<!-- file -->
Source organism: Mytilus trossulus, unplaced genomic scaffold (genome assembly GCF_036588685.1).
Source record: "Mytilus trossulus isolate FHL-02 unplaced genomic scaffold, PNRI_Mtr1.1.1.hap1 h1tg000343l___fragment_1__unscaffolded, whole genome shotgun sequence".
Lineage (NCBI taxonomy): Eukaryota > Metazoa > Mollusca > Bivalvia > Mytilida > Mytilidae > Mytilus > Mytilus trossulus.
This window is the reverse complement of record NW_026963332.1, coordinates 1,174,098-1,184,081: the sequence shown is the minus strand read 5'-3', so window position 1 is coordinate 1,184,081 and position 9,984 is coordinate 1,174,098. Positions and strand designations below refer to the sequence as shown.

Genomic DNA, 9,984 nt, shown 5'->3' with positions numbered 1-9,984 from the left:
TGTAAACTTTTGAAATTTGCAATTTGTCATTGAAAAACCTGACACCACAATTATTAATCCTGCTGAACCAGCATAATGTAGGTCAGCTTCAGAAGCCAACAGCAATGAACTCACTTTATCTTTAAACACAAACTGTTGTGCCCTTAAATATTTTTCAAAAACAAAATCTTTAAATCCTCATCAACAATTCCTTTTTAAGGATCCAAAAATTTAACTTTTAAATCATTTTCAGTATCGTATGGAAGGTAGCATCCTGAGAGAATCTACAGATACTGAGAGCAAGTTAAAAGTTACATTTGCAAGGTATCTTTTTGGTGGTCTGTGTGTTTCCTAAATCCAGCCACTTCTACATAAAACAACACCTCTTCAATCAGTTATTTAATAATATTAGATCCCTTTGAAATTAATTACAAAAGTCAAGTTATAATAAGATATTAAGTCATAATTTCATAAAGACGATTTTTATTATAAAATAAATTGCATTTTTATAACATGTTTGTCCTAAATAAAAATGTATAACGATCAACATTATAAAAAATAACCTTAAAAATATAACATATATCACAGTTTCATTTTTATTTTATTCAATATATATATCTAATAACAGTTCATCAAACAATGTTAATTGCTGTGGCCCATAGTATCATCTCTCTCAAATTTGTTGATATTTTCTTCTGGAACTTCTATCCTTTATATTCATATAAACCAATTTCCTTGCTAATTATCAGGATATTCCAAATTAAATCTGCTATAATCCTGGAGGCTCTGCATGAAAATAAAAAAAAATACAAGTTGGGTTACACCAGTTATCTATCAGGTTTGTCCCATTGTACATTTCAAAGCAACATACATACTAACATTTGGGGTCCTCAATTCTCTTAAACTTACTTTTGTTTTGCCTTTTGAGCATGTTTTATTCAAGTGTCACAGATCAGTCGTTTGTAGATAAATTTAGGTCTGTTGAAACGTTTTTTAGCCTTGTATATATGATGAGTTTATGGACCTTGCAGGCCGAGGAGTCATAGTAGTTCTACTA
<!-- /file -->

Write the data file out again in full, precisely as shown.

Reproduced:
Source organism: Mytilus trossulus, unplaced genomic scaffold (genome assembly GCF_036588685.1).
Source record: "Mytilus trossulus isolate FHL-02 unplaced genomic scaffold, PNRI_Mtr1.1.1.hap1 h1tg000343l___fragment_1__unscaffolded, whole genome shotgun sequence".
Lineage (NCBI taxonomy): Eukaryota > Metazoa > Mollusca > Bivalvia > Mytilida > Mytilidae > Mytilus > Mytilus trossulus.
This window is the reverse complement of record NW_026963332.1, coordinates 1,174,098-1,184,081: the sequence shown is the minus strand read 5'-3', so window position 1 is coordinate 1,184,081 and position 9,984 is coordinate 1,174,098. Positions and strand designations below refer to the sequence as shown.

Genomic DNA, 9,984 nt, shown 5'->3' with positions numbered 1-9,984 from the left:
TGTAAACTTTTGAAATTTGCAATTTGTCATTGAAAAACCTGACACCACAATTATTAATCCTGCTGAACCAGCATAATGTAGGTCAGCTTCAGAAGCCAACAGCAATGAACTCACTTTATCTTTAAACACAAACTGTTGTGCCCTTAAATATTTTTCAAAAACAAAATCTTTAAATCCTCATCAACAATTCCTTTTTAAGGATCCAAAAATTTAACTTTTAAATCATTTTCAGTATCGTATGGAAGGTAGCATCCTGAGAGAATCTACAGATACTGAGAGCAAGTTAAAAGTTACATTTGCAAGGTATCTTTTTGGTGGTCTGTGTGTTTCCTAAATCCAGCCACTTCTACATAAAACAACACCTCTTCAATCAGTTATTTAATAATATTAGATCCCTTTGAAATTAATTACAAAAGTCAAGTTATAATAAGATATTAAGTCATAATTTCATAAAGACGATTTTTATTATAAAATAAATTGCATTTTTATAACATGTTTGTCCTAAATAAAAATGTATAACGATCAACATTATAAAAAATAACCTTAAAAATATAACATATATCACAGTTTCATTTTTATTTTATTCAATATATATATCTAATAACAGTTCATCAAACAATGTTAATTGCTGTGGCCCATAGTATCATCTCTCTCAAATTTGTTGATATTTTCTTCTGGAACTTCTATCCTTTATATTCATATAAACCAATTTCCTTGCTAATTATCAGGATATTCCAAATTAAATCTGCTATAATCCTGGAGGCTCTGCATGAAAATAAAAAAAAATACAAGTTGGGTTACACCAGTTATCTATCAGGTTTGTCCCATTGTACATTTCAAAGCAACATACATACTAACATTTGGGGTCCTCAATTCTCTTAAACTTACTTTTGTTTTGCCTTTTGAGCATGTTTTATTCAAGTGTCACAGATCAGTCGTTTGTAGATAAATTTAGGTCTGTTGAAACGTTTTTTAGCCTTGTATATATGATGAGTTTATGGACCTTGCAGGCCGAGGAGTCATAGTAGTTCTACTA